That could not be further from the case. I think that started to change in the last few years from what I’ve seen in industry and in academia.

But I think there’s a lot of awareness and movement-building work that still has to be done by journalists and by industry groups but also by academics when it comes to explaining the stakes of the issue.

The other takeaway from the study that I’m working on with my adviser is that when we think about the broad strokes of the local news crisis, there’s probably not going to be some sort of magic solution.

CISLM: What’s a recent research project in local news that you admire?

LL: One study that I was excited about was actually at the conference. I was able to present on the same panel as Mark Fuerst and Carrie Porter. They were presenting in the place of their co-author Elizabeth Hansen Shapiro (for the National Trust for Local News). They were also looking at some of the questions around what it would mean for public media journalism to be a more robust source of local news and information.

I read their report as soon as it came out in October and I have been citing it like crazy in my work. The chance to meet with them and chat and have our research complement each other was really cool to see. We were addressing similar questions but with different methodological approaches. I love when people are working on public media journalism issues.

CISLM: Why does local news research matter?

LL: The nonprofit model has been around for a long time, but it’s experienced a resurgence in the last 15 to 20 years (in local news) and there have been some scholars who have started to do really amazing work on it.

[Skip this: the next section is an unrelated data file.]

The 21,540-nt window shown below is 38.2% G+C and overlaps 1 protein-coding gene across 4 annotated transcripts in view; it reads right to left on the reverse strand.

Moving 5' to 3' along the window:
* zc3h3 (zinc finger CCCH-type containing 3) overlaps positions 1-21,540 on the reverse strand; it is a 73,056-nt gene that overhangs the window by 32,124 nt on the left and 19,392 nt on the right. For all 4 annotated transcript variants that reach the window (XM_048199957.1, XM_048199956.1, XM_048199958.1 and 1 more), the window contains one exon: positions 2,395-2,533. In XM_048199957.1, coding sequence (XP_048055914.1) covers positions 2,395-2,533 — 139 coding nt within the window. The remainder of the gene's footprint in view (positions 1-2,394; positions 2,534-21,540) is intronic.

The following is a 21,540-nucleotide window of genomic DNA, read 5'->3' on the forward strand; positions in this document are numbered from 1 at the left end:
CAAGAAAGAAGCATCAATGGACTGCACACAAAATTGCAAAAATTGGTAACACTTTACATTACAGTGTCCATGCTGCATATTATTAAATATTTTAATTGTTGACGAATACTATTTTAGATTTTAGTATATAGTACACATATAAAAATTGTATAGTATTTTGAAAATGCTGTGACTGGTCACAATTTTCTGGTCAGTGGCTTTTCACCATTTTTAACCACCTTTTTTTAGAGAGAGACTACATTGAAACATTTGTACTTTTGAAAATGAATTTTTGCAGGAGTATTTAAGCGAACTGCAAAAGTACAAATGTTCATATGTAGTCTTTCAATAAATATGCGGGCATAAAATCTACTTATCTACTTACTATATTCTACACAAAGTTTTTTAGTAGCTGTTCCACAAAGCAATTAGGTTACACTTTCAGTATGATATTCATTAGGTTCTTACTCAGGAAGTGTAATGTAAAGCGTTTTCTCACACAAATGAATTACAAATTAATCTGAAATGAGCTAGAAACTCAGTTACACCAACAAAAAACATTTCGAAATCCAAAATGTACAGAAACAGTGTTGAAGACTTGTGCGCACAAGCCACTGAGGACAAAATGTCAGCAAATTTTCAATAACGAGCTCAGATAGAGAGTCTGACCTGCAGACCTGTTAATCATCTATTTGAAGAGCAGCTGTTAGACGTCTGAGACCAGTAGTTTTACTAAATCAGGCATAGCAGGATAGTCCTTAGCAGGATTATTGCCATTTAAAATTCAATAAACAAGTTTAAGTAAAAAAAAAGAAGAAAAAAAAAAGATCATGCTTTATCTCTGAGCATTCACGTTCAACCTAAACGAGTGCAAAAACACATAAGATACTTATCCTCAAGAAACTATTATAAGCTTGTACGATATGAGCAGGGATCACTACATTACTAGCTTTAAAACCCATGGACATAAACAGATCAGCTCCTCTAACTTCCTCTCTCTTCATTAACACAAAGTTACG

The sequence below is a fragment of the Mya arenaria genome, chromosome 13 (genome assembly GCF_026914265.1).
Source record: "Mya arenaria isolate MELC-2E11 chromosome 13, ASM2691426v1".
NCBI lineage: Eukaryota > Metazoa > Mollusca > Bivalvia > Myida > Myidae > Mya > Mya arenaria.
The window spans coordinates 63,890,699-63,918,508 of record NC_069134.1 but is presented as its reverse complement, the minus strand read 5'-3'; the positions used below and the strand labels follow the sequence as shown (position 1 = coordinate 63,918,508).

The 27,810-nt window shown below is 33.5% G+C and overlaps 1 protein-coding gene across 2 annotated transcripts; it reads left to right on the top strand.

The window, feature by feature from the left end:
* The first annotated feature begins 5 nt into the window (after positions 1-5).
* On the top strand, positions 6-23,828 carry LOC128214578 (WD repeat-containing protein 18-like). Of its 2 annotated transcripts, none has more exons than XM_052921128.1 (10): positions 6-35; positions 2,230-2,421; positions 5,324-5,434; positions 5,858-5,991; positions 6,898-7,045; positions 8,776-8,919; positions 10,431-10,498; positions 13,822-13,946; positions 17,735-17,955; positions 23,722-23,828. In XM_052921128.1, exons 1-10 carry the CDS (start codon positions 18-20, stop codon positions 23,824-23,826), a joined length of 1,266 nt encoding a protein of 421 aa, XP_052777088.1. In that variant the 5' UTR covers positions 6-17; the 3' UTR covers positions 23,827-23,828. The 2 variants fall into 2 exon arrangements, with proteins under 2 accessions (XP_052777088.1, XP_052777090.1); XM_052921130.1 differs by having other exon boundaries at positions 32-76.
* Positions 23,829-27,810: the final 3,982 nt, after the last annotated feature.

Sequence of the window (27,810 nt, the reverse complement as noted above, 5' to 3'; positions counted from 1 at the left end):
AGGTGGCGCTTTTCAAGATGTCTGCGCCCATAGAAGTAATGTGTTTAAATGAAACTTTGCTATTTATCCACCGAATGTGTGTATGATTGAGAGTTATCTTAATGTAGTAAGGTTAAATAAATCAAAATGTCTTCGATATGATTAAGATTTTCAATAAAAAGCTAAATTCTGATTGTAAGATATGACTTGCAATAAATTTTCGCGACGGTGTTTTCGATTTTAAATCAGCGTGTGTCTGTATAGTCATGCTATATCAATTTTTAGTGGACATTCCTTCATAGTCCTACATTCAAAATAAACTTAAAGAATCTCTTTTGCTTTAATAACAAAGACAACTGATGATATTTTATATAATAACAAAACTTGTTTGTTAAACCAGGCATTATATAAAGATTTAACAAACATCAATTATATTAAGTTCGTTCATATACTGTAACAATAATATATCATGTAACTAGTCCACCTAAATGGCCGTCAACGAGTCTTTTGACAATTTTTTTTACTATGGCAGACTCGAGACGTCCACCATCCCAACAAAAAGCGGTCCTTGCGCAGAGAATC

The sector is growing really fast, and it’s becoming an increasingly large and prominent part of the journalism industry. There’s still so much work to be done in really understanding it. Nonprofit news organizations are becoming a much larger component of people’s media diets.

So, it’s really important to understand what information they bring to the table, how they’re funded, what those mechanisms look like, what are the backgrounds of the people in nonprofit news, and how nonprofit news organizations are providing public service journalism in a way that commercial entities may or may not be able to do in the current economic climate.

CISLM: What excites you about the future of local news?

LL: There are so many brilliant people working on this. They’re studying it in really exciting, innovative and different ways. It’s getting at questions that we’ve never really gotten at before. That’s really exciting to see and to be a part of those conversations on the industry side.

I don’t think anyone would disagree that we’re at a point of rupture in the journalism industry. But, I think the upside of rupture can be that there’s an immense potential for positive change.

There are new ideas and new models and new leaders who are coming forth that are highly invested in building a new local news system that works better for more people, that serves more communities, that serves them more deeply and serves them more effectively.

There’s also a real acknowledgment that local news historically has not served many communities of color and low-income communities. There are really brilliant folks who are working to right those wrongs and build something that’s better. I think that’s incredibly exciting.

CISLM: What helps you get through a long day of work?

LL: The days of the PhD student are long. So, I’m a runner.

Two days ago, I just registered for my first marathon. I’m doing that in October. I really started running during the pandemic in the early stages and it’s been a lifeline. As a graduate student, I try to usually get out first thing in the morning and just get in as many miles as I can. I love seeing the sunrise over Philadelphia.

The other thing would be that I have an espresso machine.